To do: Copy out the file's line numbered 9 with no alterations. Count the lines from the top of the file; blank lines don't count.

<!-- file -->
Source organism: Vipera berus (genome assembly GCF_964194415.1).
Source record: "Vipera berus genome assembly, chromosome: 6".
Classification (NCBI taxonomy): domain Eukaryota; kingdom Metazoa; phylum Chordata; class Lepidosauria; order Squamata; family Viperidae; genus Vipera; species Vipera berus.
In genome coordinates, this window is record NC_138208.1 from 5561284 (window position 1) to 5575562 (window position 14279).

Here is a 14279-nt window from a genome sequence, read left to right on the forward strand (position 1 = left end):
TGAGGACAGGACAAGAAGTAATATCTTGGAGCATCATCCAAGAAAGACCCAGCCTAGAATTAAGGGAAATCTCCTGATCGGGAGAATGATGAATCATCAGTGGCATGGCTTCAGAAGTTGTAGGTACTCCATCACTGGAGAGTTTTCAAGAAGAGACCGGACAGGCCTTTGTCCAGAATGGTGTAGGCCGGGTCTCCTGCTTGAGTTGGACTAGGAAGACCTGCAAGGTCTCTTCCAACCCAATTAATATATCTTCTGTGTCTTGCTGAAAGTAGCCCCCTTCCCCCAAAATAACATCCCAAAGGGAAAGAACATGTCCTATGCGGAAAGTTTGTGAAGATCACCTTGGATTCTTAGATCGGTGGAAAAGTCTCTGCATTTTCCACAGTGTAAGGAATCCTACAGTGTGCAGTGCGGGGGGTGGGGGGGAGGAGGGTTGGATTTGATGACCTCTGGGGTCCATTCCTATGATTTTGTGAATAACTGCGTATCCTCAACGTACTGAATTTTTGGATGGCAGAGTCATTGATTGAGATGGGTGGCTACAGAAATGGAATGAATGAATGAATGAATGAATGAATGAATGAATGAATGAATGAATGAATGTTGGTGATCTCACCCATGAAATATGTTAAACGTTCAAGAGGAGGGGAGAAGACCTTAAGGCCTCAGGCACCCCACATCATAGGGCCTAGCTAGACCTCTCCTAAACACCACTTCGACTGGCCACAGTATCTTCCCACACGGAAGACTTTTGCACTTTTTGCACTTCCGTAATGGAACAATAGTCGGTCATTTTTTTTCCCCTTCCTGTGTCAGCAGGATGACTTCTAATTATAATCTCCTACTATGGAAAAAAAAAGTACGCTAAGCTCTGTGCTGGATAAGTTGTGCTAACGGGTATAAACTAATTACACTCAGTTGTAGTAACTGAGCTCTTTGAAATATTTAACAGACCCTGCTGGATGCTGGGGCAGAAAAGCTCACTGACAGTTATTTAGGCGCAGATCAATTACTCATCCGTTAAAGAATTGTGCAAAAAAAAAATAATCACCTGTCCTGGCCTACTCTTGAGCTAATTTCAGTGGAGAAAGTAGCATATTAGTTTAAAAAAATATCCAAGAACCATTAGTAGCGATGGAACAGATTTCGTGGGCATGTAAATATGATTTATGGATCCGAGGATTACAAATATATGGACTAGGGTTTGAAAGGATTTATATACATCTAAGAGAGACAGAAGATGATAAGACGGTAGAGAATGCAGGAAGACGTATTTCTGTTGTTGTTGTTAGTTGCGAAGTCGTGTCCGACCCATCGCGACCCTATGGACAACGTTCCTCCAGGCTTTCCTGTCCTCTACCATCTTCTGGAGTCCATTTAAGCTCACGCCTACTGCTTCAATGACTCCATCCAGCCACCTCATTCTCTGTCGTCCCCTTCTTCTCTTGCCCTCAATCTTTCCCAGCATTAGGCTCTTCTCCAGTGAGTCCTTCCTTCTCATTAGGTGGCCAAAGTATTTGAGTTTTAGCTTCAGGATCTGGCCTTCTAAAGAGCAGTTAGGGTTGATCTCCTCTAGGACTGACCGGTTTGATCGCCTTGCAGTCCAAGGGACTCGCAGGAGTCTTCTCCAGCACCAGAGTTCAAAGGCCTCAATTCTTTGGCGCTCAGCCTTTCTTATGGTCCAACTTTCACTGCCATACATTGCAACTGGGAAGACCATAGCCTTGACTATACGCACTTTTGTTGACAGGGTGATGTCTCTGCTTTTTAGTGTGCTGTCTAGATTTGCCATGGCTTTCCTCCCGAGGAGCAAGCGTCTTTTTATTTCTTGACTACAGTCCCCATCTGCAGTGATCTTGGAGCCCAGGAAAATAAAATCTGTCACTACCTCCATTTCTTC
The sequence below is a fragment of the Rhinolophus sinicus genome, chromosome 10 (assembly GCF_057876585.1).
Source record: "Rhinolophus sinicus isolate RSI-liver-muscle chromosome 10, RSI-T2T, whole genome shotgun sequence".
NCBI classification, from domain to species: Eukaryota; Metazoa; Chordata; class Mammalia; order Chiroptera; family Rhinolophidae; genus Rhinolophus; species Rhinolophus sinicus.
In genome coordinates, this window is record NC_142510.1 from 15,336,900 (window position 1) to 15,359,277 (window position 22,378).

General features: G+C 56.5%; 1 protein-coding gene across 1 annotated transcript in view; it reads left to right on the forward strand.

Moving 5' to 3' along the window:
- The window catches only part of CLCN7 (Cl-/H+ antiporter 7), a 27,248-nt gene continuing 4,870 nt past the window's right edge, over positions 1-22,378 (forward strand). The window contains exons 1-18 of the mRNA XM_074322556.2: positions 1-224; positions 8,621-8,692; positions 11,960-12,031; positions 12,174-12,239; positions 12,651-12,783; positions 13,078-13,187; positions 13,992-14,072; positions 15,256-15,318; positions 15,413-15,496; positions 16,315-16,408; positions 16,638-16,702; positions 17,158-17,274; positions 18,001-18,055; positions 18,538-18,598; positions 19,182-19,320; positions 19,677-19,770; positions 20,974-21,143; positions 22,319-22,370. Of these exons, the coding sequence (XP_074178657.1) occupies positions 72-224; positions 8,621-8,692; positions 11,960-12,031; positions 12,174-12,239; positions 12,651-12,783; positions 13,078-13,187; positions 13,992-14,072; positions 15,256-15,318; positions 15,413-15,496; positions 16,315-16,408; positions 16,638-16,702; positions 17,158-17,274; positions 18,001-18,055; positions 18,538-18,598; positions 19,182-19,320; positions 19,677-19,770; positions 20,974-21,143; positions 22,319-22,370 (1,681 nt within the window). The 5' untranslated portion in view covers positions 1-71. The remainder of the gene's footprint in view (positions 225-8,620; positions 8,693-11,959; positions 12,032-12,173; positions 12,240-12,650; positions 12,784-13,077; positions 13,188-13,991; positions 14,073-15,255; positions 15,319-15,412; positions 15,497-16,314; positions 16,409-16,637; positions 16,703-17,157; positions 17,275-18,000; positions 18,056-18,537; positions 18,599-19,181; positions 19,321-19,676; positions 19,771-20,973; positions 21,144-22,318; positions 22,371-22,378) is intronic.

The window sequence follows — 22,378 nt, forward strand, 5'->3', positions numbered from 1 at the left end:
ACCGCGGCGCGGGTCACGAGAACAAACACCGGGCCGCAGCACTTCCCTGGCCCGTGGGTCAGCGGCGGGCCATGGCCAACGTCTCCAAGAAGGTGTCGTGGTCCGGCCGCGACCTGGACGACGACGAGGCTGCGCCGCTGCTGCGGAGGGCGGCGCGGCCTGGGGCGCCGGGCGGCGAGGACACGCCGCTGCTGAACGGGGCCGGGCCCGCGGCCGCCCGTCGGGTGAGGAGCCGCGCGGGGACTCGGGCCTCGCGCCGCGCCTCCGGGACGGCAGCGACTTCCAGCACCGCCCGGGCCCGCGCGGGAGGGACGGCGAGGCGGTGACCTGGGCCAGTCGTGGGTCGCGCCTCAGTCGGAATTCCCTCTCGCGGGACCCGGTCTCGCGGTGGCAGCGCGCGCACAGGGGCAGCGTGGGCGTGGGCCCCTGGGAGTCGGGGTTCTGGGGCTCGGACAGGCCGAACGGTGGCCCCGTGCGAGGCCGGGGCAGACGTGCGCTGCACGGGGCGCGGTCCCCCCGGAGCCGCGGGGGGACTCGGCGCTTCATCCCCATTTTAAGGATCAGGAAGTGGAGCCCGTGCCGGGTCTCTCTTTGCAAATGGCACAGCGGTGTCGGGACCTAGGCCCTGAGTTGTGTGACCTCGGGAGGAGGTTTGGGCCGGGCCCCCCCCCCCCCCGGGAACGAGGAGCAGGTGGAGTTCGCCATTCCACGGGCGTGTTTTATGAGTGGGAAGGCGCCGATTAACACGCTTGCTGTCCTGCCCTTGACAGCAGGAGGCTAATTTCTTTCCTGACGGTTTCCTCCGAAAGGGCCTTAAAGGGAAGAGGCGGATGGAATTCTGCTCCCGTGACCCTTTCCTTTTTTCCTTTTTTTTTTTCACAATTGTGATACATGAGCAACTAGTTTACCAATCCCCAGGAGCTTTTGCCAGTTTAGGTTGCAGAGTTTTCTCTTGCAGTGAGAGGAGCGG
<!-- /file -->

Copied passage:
NCBI classification, from domain to species: Eukaryota; Metazoa; Chordata; class Mammalia; order Chiroptera; family Rhinolophidae; genus Rhinolophus; species Rhinolophus sinicus.